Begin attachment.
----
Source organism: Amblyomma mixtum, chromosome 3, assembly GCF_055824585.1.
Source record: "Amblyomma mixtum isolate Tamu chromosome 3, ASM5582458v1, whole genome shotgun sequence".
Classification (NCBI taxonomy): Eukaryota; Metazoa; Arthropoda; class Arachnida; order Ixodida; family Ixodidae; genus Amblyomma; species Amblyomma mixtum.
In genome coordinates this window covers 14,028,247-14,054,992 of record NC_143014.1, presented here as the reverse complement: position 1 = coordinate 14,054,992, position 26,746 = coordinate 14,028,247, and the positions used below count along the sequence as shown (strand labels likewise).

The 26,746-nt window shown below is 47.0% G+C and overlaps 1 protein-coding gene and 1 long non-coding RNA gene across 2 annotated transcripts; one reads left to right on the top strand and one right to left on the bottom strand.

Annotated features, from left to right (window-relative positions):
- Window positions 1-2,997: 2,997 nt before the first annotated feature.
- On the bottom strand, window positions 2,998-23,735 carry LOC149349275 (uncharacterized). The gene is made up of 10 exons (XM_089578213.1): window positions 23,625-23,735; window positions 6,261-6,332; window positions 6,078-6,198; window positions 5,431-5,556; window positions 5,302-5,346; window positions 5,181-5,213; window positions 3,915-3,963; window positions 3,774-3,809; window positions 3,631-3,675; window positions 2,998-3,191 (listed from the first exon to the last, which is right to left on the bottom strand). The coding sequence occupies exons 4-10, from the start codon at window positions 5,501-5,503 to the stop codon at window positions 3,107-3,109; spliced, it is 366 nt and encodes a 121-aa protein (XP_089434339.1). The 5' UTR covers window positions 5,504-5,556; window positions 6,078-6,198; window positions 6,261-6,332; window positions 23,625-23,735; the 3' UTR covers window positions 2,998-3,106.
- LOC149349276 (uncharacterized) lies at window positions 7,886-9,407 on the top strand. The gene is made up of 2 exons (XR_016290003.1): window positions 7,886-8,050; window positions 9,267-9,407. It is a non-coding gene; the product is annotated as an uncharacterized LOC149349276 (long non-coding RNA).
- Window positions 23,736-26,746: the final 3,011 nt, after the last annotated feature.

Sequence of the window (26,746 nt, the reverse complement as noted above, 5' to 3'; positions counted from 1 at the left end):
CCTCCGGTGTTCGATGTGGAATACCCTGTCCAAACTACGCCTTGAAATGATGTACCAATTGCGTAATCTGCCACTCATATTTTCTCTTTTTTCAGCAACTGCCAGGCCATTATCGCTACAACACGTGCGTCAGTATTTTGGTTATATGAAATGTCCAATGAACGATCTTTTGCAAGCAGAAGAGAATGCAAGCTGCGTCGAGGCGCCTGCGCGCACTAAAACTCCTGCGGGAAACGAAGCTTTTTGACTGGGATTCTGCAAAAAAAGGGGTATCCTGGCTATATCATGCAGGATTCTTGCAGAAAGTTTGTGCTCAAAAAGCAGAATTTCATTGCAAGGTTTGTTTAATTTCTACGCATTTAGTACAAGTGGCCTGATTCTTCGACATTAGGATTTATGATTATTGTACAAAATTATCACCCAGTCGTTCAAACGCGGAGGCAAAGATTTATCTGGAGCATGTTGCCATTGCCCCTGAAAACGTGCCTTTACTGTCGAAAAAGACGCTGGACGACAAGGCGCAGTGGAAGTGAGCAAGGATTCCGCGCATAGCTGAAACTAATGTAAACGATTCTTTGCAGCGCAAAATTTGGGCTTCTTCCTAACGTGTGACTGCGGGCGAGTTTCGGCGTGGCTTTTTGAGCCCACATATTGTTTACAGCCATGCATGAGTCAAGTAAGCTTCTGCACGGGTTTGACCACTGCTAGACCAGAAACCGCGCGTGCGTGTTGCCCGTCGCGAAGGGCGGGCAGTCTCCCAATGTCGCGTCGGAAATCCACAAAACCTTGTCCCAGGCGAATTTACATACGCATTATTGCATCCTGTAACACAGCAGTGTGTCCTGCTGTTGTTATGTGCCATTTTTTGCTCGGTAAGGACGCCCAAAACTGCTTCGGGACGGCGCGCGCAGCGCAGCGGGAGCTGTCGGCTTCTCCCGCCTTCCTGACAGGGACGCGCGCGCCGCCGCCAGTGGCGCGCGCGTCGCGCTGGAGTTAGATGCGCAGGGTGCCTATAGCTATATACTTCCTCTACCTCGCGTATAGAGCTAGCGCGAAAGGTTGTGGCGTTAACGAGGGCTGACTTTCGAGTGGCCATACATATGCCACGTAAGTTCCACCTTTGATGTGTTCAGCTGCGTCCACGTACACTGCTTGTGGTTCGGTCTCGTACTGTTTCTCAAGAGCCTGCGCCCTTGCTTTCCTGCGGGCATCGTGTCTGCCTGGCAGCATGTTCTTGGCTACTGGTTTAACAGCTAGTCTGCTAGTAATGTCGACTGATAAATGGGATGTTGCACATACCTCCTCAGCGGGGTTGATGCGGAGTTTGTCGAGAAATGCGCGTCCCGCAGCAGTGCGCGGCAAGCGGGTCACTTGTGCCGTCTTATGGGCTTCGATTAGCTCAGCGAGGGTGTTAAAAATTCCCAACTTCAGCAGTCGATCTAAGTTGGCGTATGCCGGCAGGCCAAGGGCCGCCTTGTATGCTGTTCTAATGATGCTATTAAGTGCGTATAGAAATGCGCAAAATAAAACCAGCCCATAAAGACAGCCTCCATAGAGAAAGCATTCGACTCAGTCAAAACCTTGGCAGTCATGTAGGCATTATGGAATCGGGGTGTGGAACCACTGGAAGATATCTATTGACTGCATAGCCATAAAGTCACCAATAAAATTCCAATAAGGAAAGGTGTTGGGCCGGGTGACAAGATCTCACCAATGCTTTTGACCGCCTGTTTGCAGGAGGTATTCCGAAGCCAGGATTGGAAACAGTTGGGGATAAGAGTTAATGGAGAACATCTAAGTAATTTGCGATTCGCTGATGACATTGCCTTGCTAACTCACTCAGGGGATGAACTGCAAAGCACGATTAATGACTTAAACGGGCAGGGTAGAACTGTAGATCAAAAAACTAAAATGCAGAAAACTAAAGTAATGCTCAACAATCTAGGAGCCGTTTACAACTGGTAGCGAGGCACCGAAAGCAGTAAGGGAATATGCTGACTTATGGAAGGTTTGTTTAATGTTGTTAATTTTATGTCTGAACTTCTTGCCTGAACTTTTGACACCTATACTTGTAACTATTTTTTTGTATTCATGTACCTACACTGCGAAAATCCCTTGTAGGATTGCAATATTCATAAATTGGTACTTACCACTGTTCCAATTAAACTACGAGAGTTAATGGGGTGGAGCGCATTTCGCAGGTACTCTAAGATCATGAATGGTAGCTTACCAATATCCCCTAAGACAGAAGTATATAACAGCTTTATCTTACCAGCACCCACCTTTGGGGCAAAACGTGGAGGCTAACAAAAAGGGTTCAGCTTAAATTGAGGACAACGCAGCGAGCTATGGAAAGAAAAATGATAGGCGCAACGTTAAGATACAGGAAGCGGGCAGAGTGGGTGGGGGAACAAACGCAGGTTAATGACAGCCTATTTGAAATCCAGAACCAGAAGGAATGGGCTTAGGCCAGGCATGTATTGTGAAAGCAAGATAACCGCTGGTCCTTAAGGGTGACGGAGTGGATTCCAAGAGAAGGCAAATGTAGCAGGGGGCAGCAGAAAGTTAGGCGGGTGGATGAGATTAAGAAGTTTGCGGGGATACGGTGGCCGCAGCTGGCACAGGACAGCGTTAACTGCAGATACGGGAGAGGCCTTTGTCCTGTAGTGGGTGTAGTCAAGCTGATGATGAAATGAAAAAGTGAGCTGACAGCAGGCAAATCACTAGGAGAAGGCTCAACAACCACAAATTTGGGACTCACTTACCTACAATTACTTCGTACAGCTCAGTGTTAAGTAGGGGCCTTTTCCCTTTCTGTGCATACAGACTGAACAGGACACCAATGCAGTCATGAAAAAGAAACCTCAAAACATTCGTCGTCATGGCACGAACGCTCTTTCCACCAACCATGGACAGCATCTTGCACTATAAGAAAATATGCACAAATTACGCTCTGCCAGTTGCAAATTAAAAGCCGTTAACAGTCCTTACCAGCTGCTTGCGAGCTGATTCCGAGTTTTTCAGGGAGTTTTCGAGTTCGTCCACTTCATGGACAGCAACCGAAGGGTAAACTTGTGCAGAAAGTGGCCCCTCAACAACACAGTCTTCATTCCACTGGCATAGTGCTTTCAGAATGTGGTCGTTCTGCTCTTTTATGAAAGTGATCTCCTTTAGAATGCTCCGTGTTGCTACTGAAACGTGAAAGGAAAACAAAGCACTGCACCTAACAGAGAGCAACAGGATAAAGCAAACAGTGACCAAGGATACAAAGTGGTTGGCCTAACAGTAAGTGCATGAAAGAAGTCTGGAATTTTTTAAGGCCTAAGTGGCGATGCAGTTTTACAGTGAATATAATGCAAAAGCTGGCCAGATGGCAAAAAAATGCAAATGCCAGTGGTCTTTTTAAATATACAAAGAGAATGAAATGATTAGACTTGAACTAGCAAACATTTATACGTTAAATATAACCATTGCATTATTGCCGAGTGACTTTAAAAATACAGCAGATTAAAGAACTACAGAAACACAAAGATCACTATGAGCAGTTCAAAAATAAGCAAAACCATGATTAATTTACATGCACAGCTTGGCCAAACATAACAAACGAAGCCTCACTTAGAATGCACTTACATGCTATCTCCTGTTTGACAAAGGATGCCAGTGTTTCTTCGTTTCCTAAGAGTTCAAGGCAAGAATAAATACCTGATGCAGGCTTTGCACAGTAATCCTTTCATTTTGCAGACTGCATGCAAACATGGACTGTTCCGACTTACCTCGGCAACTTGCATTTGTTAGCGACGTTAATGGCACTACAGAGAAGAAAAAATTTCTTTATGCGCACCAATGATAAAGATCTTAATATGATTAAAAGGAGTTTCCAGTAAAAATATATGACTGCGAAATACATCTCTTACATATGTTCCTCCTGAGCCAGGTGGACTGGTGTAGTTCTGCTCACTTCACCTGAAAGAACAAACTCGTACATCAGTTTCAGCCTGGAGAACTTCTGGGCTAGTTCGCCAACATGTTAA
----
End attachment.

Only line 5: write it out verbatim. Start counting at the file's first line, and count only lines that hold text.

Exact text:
The 26,746-nt window shown below is 47.0% G+C and overlaps 1 protein-coding gene and 1 long non-coding RNA gene across 2 annotated transcripts; one reads left to right on the top strand and one right to left on the bottom strand.